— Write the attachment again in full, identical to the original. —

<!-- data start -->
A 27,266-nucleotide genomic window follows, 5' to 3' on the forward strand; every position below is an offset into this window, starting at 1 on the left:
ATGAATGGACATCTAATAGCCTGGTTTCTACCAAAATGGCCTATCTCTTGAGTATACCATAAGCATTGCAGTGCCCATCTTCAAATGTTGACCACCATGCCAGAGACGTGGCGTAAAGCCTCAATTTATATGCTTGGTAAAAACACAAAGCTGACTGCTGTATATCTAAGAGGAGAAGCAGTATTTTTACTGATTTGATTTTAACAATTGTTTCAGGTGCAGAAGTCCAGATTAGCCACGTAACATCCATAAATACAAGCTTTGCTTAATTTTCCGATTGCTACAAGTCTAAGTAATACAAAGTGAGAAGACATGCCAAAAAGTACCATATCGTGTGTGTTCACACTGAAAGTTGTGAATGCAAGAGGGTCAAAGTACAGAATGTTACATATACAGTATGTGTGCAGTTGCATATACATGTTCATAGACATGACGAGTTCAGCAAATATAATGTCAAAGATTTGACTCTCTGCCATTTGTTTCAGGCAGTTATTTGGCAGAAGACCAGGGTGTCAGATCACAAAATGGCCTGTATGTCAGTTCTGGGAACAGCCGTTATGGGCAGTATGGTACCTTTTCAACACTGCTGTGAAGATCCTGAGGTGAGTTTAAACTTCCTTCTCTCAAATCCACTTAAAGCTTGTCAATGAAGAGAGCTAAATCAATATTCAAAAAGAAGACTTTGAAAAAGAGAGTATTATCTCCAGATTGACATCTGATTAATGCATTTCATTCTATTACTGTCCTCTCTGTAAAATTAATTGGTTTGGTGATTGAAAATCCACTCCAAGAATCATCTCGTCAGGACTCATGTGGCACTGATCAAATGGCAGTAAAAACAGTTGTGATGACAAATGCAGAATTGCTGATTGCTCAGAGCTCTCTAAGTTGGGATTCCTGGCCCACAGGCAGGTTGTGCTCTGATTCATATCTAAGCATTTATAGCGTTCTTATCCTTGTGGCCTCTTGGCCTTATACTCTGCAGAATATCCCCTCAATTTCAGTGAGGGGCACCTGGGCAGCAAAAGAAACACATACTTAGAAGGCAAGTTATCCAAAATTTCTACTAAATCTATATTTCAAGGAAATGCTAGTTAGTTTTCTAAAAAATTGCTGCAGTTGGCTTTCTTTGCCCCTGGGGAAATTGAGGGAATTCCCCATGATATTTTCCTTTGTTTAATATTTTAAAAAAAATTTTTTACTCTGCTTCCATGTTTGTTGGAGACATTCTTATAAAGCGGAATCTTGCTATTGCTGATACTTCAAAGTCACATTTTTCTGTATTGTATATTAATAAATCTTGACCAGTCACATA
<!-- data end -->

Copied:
A 27,266-nucleotide genomic window follows, 5' to 3' on the forward strand; every position below is an offset into this window, starting at 1 on the left:
ATGAATGGACATCTAATAGCCTGGTTTCTACCAAAATGGCCTATCTCTTGAGTATACCATAAGCATTGCAGTGCCCATCTTCAAATGTTGACCACCATGCCAGAGACGTGGCGTAAAGCCTCAATTTATATGCTTGGTAAAAACACAAAGCTGACTGCTGTATATCTAAGAGGAGAAGCAGTATTTTTACTGATTTGATTTTAACAATTGTTTCAGGTGCAGAAGTCCAGATTAGCCACGTAACATCCATAAATACAAGCTTTGCTTAATTTTCCGATTGCTACAAGTCTAAGTAATACAAAGTGAGAAGACATGCCAAAAAGTACCATATCGTGTGTGTTCACACTGAAAGTTGTGAATGCAAGAGGGTCAAAGTACAGAATGTTACATATACAGTATGTGTGCAGTTGCATATACATGTTCATAGACATGACGAGTTCAGCAAATATAATGTCAAAGATTTGACTCTCTGCCATTTGTTTCAGGCAGTTATTTGGCAGAAGACCAGGGTGTCAGATCACAAAATGGCCTGTATGTCAGTTCTGGGAACAGCCGTTATGGGCAGTATGGTACCTTTTCAACACTGCTGTGAAGATCCTGAGGTGAGTTTAAACTTCCTTCTCTCAAATCCACTTAAAGCTTGTCAATGAAGAGAGCTAAATCAATATTCAAAAAGAAGACTTTGAAAAAGAGAGTATTATCTCCAGATTGACATCTGATTAATGCATTTCATTCTATTACTGTCCTCTCTGTAAAATTAATTGGTTTGGTGATTGAAAATCCACTCCAAGAATCATCTCGTCAGGACTCATGTGGCACTGATCAAATGGCAGTAAAAACAGTTGTGATGACAAATGCAGAATTGCTGATTGCTCAGAGCTCTCTAAGTTGGGATTCCTGGCCCACAGGCAGGTTGTGCTCTGATTCATATCTAAGCATTTATAGCGTTCTTATCCTTGTGGCCTCTTGGCCTTATACTCTGCAGAATATCCCCTCAATTTCAGTGAGGGGCACCTGGGCAGCAAAAGAAACACATACTTAGAAGGCAAGTTATCCAAAATTTCTACTAAATCTATATTTCAAGGAAATGCTAGTTAGTTTTCTAAAAAATTGCTGCAGTTGGCTTTCTTTGCCCCTGGGGAAATTGAGGGAATTCCCCATGATATTTTCCTTTGTTTAATATTTTAAAAAAAATTTTTTACTCTGCTTCCATGTTTGTTGGAGACATTCTTATAAAGCGGAATCTTGCTATTGCTGATACTTCAAAGTCACATTTTTCTGTATTGTATATTAATAAATCTTGACCAGTCACATA